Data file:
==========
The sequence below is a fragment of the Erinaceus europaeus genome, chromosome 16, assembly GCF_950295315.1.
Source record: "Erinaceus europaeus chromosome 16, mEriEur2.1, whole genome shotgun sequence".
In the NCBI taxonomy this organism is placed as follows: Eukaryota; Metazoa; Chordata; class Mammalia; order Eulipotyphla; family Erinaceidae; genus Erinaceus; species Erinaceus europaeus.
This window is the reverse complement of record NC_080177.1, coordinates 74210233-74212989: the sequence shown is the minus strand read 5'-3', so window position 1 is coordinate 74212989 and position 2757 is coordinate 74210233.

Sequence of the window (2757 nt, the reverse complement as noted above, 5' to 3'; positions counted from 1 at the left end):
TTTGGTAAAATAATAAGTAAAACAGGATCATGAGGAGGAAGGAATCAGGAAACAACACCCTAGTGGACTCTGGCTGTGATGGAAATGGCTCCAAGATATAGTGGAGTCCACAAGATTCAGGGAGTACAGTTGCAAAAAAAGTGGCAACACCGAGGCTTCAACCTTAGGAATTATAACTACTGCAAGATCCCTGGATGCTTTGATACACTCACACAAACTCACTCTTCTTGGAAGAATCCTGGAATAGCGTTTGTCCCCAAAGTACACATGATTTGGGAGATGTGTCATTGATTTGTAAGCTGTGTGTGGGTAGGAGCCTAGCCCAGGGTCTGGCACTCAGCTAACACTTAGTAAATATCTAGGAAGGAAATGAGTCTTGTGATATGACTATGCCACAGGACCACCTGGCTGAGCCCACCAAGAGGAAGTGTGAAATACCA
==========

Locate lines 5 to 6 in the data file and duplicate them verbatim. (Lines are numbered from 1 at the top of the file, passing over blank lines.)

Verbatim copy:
Sequence of the window (2757 nt, the reverse complement as noted above, 5' to 3'; positions counted from 1 at the left end):
TTTGGTAAAATAATAAGTAAAACAGGATCATGAGGAGGAAGGAATCAGGAAACAACACCCTAGTGGACTCTGGCTGTGATGGAAATGGCTCCAAGATATAGTGGAGTCCACAAGATTCAGGGAGTACAGTTGCAAAAAAAGTGGCAACACCGAGGCTTCAACCTTAGGAATTATAACTACTGCAAGATCCCTGGATGCTTTGATACACTCACACAAACTCACTCTTCTTGGAAGAATCCTGGAATAGCGTTTGTCCCCAAAGTACACATGATTTGGGAGATGTGTCATTGATTTGTAAGCTGTGTGTGGGTAGGAGCCTAGCCCAGGGTCTGGCACTCAGCTAACACTTAGTAAATATCTAGGAAGGAAATGAGTCTTGTGATATGACTATGCCACAGGACCACCTGGCTGAGCCCACCAAGAGGAAGTGTGAAATACCA